PS4 / Rated E
Puzzle / Platformer
Publisher: Electronic Arts
Developer: Coldwood Interactive
When this little indie game from Coldwood Interactive named Unravel was first announced at EA’s 2015 E3 press conference, it immediately caught my attention. A very nervous Martin Sahlin, the game’s creator, came out on stage and proceeded to introduce us to the game, and its adorable little star, Yarny. (Seen below) I remember being instantly intrigued with its mechanics and instantly charmed by the games irresistibly cute visual style. It later went on to release in early 2016, but it seemed to be a game that largely flew under people’s radars…including mine. After about a year I finally dipped my toes into what Unravel is all about and I was met with a very charming experience with some unique platforming elements that make it standout from some of its peers.
As I mentioned before, the game stars a small red, cat-looking creature named Yarny, who is made entirely of yarn. Yarny is constantly in awe and wonderment as he explores the objects and environments around him. The game starts you in a small house that includes pictures of different locations that are important to the homeowner’s life. Yarny explores these environments and collects memories along the way, slowly telling the emotional and nostalgic stories of the homeowner and their family throughout the years.
It is a very gripping story structure that drives you through the game. There no cut scenes and a scant amount of characters, but the whole story is told through pictures and mirages in the environments that you explore. Some of these stories were a little tough to understand, but the game does a fantastic job at capturing the various moments and emotions that families experience, whether it is the happy moments or the sad moments. It is harrowing at times and will most likely relate to your life in some way. Unravel, despite its simple concept, has a way of resonating with players, making it a special experience.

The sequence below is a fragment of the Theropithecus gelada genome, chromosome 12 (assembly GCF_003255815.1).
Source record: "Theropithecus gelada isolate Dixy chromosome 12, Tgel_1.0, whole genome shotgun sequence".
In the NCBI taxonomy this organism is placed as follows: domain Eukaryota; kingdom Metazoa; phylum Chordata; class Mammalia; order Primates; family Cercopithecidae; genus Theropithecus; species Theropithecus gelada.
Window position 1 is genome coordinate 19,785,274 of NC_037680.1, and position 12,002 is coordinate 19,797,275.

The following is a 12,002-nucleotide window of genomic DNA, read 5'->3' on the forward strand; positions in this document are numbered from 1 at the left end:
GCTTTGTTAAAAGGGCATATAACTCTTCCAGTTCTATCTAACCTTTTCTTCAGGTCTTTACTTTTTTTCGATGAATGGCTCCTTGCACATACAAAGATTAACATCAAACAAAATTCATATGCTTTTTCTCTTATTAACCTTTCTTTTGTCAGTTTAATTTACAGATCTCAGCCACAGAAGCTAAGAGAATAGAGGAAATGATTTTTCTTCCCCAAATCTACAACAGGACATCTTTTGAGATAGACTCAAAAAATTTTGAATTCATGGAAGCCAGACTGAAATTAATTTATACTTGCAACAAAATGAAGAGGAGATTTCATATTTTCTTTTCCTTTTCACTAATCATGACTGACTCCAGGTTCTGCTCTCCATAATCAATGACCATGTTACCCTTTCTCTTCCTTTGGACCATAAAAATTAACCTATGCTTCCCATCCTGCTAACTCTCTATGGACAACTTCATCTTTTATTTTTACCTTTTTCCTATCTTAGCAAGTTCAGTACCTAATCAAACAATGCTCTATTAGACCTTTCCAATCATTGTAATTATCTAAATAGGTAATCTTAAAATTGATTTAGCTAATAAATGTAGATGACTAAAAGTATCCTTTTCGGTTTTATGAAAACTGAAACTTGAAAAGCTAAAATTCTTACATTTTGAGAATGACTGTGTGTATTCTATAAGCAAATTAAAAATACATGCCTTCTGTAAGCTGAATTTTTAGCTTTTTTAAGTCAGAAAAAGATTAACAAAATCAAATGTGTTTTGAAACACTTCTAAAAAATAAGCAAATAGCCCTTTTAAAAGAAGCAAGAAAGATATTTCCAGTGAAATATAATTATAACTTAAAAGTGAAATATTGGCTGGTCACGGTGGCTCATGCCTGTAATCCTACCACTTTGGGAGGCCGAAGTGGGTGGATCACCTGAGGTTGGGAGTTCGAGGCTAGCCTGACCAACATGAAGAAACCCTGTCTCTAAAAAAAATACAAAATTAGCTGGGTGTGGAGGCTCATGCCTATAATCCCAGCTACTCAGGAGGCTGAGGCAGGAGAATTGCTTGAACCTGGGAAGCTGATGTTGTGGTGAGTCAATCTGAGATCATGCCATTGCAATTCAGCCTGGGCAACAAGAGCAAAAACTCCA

The game is made up of twelve different levels spanning environments like forests, mountainous hilltops, and snowy valleys…to name a few. These levels require you to use Yarny’s body made of yarn to get pasts its various obstacles and dangers. Yarny can create rope to swing across gaps, make bridges, and maneuver objects. If that was not enough, Yarny also unravels (insert title card) as you make your way through the level. If you are overzealous with your yarn usage, you will eventually run out of yarn and Yarny will be stripped down to his basic frame. To combat this, there are various “checkpoints” in the levels that allow you to re-spool, giving Yarny more yarn to work with. I did not find myself running out of yarn too much, but it does add another layer of complexity to the levels and their thoughtful design. In terms of overall difficulty, the game is not too challenging. There are moments where the game will get you, but death is never really a burden given the generous checkpoint system. You also can warp back to the latest checkpoint if you find yourself stuck.
One gripe I have with Unravel’s mechanics are the floaty controls that sometimes make tougher platforming sections a little frustrating. There were some moments in the game were tighter controls would have been more helpful. There is a trophy (on PS4) that requires you to go through each level without dying and I quickly found myself giving up because the controls were not as up-to-snuff as I would have liked them to be. There is also the tiny issue of freshness when it comes to the game’s mechanics. Unravel does a commendable job, for the most part, of giving you new challenges that change things up, but this evolution in gameplay starts to taper off when you get to the later levels. Due to the game’s simplistic nature, it is tough to constantly give you new ways of using the mechanics at your disposal.
But let us talk about the game’s main attraction: just how darn cute the whole thing is. There is an enormous amount of detail that went into the game’s visual style from the environments to Yarny himself. Everything has a tactile feel to it and Yarny looks super realistic. Coldwood Interactive most likely drew some inspiration from Nintendo’s games like Kirby’s Epic Yarn and Yoshi’s Wooly World. The game’s score is also well done, meshing perfectly with the game’s heartwarming story of family and nostalgia.
Despite the few issues I had with the game’s mechanics Unravel still manages to invoke tons of feeling, something you do not see too much from puzzle-platformers. The game’s eye-popping adorability is what pulls you in but it is the gripping and emotional story that convinces you to stay. It is a relatively short, but powerful, experience that manages to do some cool things with its yarn-based mechanics. Unravel is worth your time. It is worth it alone just to see Yarny’s curiosity of the world around him.